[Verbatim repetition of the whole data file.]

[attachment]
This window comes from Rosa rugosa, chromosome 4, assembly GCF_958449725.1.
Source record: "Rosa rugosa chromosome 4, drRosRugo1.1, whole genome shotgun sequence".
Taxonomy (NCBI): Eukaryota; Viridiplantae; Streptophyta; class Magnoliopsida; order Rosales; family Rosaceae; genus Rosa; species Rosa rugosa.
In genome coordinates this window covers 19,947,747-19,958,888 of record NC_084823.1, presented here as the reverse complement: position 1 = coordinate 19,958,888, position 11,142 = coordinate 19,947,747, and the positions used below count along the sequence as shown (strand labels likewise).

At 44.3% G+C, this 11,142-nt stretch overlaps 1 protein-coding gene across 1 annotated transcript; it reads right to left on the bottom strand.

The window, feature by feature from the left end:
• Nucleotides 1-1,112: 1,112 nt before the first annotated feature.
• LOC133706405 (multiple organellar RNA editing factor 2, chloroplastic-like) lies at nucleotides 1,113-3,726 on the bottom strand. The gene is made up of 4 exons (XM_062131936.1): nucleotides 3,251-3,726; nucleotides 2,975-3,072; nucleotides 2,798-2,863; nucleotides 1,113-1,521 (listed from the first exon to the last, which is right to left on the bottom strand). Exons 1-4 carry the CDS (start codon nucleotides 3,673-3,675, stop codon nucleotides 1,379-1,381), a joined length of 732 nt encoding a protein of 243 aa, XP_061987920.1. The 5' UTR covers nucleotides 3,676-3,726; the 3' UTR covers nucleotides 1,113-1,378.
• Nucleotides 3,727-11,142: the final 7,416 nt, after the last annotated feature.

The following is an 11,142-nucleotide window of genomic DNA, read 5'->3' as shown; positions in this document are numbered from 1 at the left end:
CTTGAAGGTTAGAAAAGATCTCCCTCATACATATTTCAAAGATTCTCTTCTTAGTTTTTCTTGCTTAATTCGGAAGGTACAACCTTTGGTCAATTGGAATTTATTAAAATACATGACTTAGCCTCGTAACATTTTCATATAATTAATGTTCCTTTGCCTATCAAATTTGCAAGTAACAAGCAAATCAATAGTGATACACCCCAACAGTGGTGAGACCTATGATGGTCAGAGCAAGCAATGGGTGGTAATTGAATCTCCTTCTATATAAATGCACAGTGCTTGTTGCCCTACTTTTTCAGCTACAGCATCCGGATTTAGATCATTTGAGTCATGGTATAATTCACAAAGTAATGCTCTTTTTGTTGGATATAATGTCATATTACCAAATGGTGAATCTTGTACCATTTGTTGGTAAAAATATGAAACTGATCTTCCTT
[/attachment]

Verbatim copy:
This window comes from Rosa rugosa, chromosome 4, assembly GCF_958449725.1.
Source record: "Rosa rugosa chromosome 4, drRosRugo1.1, whole genome shotgun sequence".
Taxonomy (NCBI): Eukaryota; Viridiplantae; Streptophyta; class Magnoliopsida; order Rosales; family Rosaceae; genus Rosa; species Rosa rugosa.
In genome coordinates this window covers 19,947,747-19,958,888 of record NC_084823.1, presented here as the reverse complement: position 1 = coordinate 19,958,888, position 11,142 = coordinate 19,947,747, and the positions used below count along the sequence as shown (strand labels likewise).

At 44.3% G+C, this 11,142-nt stretch overlaps 1 protein-coding gene across 1 annotated transcript; it reads right to left on the bottom strand.

The window, feature by feature from the left end:
• Nucleotides 1-1,112: 1,112 nt before the first annotated feature.
• LOC133706405 (multiple organellar RNA editing factor 2, chloroplastic-like) lies at nucleotides 1,113-3,726 on the bottom strand. The gene is made up of 4 exons (XM_062131936.1): nucleotides 3,251-3,726; nucleotides 2,975-3,072; nucleotides 2,798-2,863; nucleotides 1,113-1,521 (listed from the first exon to the last, which is right to left on the bottom strand). Exons 1-4 carry the CDS (start codon nucleotides 3,673-3,675, stop codon nucleotides 1,379-1,381), a joined length of 732 nt encoding a protein of 243 aa, XP_061987920.1. The 5' UTR covers nucleotides 3,676-3,726; the 3' UTR covers nucleotides 1,113-1,378.
• Nucleotides 3,727-11,142: the final 7,416 nt, after the last annotated feature.

The following is an 11,142-nucleotide window of genomic DNA, read 5'->3' as shown; positions in this document are numbered from 1 at the left end:
CTTGAAGGTTAGAAAAGATCTCCCTCATACATATTTCAAAGATTCTCTTCTTAGTTTTTCTTGCTTAATTCGGAAGGTACAACCTTTGGTCAATTGGAATTTATTAAAATACATGACTTAGCCTCGTAACATTTTCATATAATTAATGTTCCTTTGCCTATCAAATTTGCAAGTAACAAGCAAATCAATAGTGATACACCCCAACAGTGGTGAGACCTATGATGGTCAGAGCAAGCAATGGGTGGTAATTGAATCTCCTTCTATATAAATGCACAGTGCTTGTTGCCCTACTTTTTCAGCTACAGCATCCGGATTTAGATCATTTGAGTCATGGTATAATTCACAAAGTAATGCTCTTTTTGTTGGATATAATGTCATATTACCAAATGGTGAATCTTGTACCATTTGTTGGTAAAAATATGAAACTGATCTTCCTT